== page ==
Pork and Nduja Ragu | Burnt Butter Table x Trinity Hill



Pork and Nduja Ragu with hand-rolled Pici Pasta | Burnt Butter Table x Trinity Hill


Ragu serves 6

Prep time 15mins

Cook time 3 hours


When tasked with coming up with a dish to match Trinity Hill’s Single Vineyard Thomson’s Block Syrah 2019 my mind instantly went to pasta with a slow-cooked ragu. If you are going to drink such a beautiful bottle of wine, why not take the time to make a special meal that will no doubt impress your guests.

Nduja is a slightly spicy spreadable pork sausage and its gentle smokey hum when combined with the pork shoulder creates the most perfect match for this silky smooth wine. The pasta is a rustic hand-rolled spaghetti which is so easy and fun to make but feel free to substitute any dried pasta, I would go for a wide pappardelle.


Tips for this dish

  • Don’t trim the fat on the pork, feel free to discard at the end of the cooking but most of it should render down giving the ragu more flavour
  • Nduja can be found at specialty food stores, you can find it here: https://sabato.co.nz/products/callipo-nduja – you could substitute with some chorizo
  • Pici is a hand rolled spaghetti made using a dough of just flour, water and olive oil. It is really simple to make and don’t worry if your strands don’t look perfect, it is a rustic shape!



For the ragu

  • 1kg boned pork shoulder, cut into chunks
  • 2 tbsp olive oil
  • 2 onions, finely diced
  • 1 carrot, finely diced
  • 1 celery stick, finely diced
  • 3 sprigs rosemary, leaves picked
  • 3 sprigs thyme, leaves picked
  • 6 sage leaves, chopped
  • 1 tbsp fennel seeds
  • 6 cloves garlic, crushed
  • 6 tbsp nduja (divided)
  • 1 tbsp tomato paste
  • Zest of a lemon
  • 250ml white wine
  • 500ml chicken stock
  • 2 x 400g tins cherry tomatoes
  • 50g butter
  • Salt and pepper
  • Parmesan to serve
  • Pea shoots or fresh parsley to serve


For the pici (this is enough for 4)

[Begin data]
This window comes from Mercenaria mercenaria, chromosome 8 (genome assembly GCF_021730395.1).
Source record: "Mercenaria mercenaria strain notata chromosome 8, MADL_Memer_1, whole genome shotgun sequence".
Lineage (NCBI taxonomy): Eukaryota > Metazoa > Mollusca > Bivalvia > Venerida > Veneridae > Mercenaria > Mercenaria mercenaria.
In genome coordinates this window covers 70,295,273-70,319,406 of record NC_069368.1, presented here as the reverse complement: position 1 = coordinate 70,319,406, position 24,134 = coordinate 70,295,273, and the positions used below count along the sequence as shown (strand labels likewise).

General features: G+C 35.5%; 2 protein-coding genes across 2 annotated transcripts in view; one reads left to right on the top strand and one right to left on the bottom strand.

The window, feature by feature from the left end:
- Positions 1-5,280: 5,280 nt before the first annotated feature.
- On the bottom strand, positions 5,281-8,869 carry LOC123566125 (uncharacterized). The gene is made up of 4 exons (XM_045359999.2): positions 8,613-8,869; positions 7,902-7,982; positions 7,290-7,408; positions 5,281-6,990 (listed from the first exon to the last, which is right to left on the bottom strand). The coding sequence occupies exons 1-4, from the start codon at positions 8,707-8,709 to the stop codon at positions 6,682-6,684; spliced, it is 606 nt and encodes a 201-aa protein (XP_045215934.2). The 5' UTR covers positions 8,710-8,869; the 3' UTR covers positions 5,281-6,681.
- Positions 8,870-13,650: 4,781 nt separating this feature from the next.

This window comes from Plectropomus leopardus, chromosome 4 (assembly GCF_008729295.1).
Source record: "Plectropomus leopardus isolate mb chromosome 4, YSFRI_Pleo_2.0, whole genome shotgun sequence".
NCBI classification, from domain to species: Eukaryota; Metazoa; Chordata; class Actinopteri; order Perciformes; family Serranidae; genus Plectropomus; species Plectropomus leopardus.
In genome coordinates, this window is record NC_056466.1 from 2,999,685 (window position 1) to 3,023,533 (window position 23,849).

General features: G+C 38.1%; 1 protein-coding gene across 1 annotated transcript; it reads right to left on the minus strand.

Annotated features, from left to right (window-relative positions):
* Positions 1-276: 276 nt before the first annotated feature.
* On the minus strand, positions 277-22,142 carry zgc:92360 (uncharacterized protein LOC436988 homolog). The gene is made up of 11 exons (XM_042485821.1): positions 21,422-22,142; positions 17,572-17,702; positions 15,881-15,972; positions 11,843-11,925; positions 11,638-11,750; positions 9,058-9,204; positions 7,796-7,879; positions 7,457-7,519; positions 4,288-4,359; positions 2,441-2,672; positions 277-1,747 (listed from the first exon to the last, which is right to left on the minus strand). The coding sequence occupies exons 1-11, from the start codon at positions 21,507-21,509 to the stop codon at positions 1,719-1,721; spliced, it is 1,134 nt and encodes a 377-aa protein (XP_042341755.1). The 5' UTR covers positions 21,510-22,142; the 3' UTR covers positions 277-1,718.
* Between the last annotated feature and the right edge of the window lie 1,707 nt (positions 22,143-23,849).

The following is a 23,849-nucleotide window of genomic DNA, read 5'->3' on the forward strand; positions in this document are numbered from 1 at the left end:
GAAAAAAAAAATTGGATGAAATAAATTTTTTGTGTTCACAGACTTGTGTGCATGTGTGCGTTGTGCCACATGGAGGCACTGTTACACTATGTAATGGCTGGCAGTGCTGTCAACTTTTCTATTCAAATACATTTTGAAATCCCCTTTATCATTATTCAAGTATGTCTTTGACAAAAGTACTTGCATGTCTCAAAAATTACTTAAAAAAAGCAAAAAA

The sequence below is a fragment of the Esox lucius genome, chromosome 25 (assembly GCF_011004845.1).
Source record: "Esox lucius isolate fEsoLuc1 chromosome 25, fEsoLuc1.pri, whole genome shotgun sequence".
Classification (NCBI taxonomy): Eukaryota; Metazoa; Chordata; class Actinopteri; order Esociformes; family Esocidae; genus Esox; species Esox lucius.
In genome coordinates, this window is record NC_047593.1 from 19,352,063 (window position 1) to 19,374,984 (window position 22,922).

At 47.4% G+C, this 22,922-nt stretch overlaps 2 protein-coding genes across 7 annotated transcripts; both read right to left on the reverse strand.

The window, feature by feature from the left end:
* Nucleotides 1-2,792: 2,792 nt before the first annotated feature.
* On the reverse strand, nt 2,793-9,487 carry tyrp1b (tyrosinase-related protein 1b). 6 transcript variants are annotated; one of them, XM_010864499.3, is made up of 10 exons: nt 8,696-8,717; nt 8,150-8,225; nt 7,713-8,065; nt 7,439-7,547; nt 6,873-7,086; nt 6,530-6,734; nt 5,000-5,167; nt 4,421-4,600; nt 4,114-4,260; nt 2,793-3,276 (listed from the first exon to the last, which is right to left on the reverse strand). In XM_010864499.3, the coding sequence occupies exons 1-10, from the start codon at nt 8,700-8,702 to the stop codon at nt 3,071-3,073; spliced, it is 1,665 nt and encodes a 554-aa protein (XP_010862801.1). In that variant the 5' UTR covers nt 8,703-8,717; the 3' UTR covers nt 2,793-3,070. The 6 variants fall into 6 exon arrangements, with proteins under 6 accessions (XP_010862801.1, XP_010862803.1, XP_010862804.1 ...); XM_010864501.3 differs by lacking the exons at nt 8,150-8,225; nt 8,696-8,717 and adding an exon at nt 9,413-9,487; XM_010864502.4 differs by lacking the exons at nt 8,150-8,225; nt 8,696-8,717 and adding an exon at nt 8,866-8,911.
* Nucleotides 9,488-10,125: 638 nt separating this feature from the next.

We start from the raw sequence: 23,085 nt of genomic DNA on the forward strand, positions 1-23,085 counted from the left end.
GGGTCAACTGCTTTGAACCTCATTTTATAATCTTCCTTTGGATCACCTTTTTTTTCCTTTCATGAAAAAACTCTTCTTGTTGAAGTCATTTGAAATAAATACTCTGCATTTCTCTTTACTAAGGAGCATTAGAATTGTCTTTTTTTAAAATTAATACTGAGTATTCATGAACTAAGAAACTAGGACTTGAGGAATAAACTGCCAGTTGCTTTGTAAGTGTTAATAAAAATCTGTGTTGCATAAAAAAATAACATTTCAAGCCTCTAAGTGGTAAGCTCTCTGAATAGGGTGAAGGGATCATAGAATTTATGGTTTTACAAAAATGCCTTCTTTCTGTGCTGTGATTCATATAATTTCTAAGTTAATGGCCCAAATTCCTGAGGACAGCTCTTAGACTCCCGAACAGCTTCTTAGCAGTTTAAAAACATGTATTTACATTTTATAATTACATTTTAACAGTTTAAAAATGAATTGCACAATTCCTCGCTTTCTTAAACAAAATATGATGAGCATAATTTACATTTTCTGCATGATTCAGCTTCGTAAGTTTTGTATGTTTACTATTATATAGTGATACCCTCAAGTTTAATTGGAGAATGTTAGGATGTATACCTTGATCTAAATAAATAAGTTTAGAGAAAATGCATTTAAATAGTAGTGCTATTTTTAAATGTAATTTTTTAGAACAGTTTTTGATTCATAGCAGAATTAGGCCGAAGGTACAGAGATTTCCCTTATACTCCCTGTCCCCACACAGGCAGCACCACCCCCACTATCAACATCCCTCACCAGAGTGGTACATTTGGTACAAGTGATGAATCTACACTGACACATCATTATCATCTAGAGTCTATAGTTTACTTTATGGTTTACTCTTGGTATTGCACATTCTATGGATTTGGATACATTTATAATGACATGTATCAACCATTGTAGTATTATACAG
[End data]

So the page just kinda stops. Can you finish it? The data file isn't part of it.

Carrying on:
• 400g ’00’ flour (plain flour is fine)
  • 185ml warm water
  • 20ml olive oil (a standard tbsp)
  • Course semolina to dust the pici




  • Get a fry pan heating over a medium/high heat, add a tablespoon of olive oil and brown the pork chunks all over. Do it in batches, I like to get two pans going to cut the time down. Set aside.
  • Transfer any of the rendered pork fat into a big heavy based saucepan that you will cook the ragu in and add a tablespoon of olive oil. When hot add the onion, celery, carrot, herbs and fennel seeds and fry gently for 10 minutes, adding the garlic in after 5 mins.
  • When the vegetables are soft add the tomato paste, 3 tbsp of the nduja, the lemon zest and continue cooking for 5 minutes.
  • Add the wine and bring it to a boil, simmer for a few minutes and then add the chicken stock, tinned tomatoes, an additional cup of water and a big pinch of salt.
  • Add the browned pork pieces and bring to a gentle simmer and cook for 3 hours, stirring every so often. At 3 hours pull a piece of pork out and if it shreds easily it is ready, if not cook for another 20 mins or until pulling apart. Remove all the pork and shred on a chopping board with two forks then return to the pan with the remaining 3 tbsp of nduja and heat through. Season to taste with salt and pepper.
  • The ragu is now ready but as mentioned I highly recommend serving this a day or two after you make it.



  • Weigh your flour then tip it out onto your bench. Make a well in the middle (I use the bottom of a bowl to do this) then pour in the warm water and olive oil.
  • Whisk the water with a fork, slowly and carefully incorporating the flour from the outside into the middle until it forms a thick paste.
  • When the middle mixture becomes too thick to whisk I like to use a bench scraper to cut the remaining flour into the liquid, you can do this with your hands too. You basically want to end up with a very evenly incorporated shaggy mixture.
  • Bring it together into a ball and knead vigorously for 4 – 5 minutes until you get a dimpled ball of dough. Wrap tightly and rest for 10 mins.
  • Continue kneading for a few minutes, you should end up with a very smooth ball of dough. Wrap again and rest for an hour or longer at room temp.
  • Using a quarter of the dough at a time, roll out with a rolling pin until 3mm thick. Cut into 1.5cm strips.
  • On a wooden board roll the strips out into long noodles, starting in the middle and working your way out.
  • Place the finished strands onto a baking tray lined with baking paper and liberally dusted with course semolina to stop them sticking.


pici1 pici2 pici3 pici4 pici5 pici6 Pici7 Pici8 Pici9 Pici10


Finishing the dish

  • Heat the ragu through on the stove top and add 50g butter.
  • Get a pot of water boiling and salt liberally, boil the pici for 3 minutes.
  • When the pici is almost ready add a 1/2 cup of pasta water into the ragu, or more if it needs to be loosened.
  • Add the pici and let it simmer in the sauce for 2 minutes.
  • Serve with a mountain of freshly grated parm and fresh parsley or pea shoots.


Shop the Single Vineyard Thomson’s Block Syrah here: https://trinityhill.com/wine/thomson-s-block-syrah/28362/




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